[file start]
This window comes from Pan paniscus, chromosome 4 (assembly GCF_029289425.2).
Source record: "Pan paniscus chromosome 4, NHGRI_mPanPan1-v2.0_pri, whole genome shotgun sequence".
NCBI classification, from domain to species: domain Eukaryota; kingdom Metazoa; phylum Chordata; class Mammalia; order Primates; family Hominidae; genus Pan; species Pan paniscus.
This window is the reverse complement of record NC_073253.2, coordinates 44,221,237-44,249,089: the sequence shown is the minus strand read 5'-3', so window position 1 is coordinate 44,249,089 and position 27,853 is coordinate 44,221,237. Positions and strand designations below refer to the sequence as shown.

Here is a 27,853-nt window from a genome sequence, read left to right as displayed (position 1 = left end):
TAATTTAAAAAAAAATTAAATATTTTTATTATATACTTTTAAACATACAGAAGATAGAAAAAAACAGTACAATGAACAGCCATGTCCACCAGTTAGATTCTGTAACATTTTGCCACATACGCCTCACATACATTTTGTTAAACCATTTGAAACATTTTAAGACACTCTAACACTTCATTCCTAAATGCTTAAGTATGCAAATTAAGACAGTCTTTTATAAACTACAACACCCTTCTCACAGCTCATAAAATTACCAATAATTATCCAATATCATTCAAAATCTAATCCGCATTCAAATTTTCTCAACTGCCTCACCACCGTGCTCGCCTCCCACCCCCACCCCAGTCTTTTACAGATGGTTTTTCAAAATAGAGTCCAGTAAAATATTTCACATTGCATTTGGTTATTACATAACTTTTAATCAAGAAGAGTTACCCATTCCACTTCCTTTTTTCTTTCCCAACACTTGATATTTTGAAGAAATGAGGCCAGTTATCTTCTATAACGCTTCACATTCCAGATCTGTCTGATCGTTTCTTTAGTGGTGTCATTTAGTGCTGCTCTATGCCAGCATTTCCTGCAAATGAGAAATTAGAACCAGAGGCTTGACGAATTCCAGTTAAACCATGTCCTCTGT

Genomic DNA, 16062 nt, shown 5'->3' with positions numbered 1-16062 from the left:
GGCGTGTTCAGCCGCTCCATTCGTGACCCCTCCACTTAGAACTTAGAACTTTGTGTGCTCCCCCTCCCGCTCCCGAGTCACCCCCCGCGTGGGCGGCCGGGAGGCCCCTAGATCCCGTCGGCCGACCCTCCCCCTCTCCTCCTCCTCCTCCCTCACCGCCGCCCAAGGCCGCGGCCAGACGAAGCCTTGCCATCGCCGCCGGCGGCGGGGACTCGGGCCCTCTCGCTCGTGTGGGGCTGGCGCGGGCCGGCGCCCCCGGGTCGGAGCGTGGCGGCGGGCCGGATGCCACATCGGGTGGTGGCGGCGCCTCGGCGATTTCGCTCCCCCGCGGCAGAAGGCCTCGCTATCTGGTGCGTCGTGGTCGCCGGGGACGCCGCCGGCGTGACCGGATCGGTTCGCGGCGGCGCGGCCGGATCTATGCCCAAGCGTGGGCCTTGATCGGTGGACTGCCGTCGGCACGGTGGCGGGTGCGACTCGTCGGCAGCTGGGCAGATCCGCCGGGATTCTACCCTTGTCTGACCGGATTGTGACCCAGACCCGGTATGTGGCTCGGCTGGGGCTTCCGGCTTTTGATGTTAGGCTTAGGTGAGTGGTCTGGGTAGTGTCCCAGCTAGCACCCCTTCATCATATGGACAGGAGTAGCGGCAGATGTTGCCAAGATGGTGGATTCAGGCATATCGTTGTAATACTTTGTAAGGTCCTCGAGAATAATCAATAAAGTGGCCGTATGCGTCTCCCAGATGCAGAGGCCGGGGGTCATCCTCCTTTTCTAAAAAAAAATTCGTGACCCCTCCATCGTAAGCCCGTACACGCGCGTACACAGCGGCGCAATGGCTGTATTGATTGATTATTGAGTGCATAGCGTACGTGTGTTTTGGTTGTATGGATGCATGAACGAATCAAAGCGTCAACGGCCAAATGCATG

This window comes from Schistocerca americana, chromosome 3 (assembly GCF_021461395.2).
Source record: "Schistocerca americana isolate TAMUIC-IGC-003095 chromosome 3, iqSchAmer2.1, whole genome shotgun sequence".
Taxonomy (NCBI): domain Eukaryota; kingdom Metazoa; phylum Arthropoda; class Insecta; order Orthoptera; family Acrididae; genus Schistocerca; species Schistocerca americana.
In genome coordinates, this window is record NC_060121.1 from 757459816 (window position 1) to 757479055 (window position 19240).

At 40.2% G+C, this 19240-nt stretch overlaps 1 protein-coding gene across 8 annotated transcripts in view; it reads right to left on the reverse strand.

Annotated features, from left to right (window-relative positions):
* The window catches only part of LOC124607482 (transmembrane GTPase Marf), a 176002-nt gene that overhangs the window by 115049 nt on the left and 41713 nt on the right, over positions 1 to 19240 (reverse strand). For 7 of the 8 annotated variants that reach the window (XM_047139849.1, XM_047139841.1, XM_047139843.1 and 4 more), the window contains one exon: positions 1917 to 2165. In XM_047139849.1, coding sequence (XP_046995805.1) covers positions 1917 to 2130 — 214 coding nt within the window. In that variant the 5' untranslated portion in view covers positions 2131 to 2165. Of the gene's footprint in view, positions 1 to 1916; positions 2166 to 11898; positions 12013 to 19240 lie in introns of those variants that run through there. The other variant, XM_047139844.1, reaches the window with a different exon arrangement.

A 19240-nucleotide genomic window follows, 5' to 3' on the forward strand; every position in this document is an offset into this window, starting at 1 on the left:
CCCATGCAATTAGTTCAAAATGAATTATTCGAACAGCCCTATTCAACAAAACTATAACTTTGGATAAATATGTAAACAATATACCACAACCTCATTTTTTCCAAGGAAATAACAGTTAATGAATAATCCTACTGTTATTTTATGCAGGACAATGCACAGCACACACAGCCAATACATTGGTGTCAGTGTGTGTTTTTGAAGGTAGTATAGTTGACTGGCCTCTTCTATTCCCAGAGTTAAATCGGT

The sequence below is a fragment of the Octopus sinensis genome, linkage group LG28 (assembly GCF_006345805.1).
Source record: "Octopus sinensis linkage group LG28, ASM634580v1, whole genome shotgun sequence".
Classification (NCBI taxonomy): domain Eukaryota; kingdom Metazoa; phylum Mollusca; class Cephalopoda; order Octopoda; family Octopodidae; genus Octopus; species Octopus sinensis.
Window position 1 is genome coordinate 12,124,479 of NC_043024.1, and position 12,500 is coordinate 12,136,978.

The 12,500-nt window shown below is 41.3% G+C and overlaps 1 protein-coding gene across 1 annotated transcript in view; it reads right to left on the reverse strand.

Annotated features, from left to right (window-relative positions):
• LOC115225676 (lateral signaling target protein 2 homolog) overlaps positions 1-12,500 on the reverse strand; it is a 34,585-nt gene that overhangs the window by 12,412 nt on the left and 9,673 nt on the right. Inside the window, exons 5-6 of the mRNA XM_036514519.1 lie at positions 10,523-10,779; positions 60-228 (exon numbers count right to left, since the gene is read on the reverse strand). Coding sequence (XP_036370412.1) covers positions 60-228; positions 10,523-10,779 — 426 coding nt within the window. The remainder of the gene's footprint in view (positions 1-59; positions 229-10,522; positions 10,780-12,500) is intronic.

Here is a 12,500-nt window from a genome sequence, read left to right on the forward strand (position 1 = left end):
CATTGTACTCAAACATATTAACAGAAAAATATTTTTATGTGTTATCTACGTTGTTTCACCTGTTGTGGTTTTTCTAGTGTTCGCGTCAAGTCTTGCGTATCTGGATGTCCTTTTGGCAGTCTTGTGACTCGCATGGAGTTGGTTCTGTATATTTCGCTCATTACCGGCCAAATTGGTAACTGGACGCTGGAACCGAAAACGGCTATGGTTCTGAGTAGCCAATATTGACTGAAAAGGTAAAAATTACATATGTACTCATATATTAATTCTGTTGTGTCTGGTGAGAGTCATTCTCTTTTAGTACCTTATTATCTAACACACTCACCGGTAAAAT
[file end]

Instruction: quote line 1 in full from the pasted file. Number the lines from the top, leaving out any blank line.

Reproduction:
This window comes from Pan paniscus, chromosome 4 (assembly GCF_029289425.2).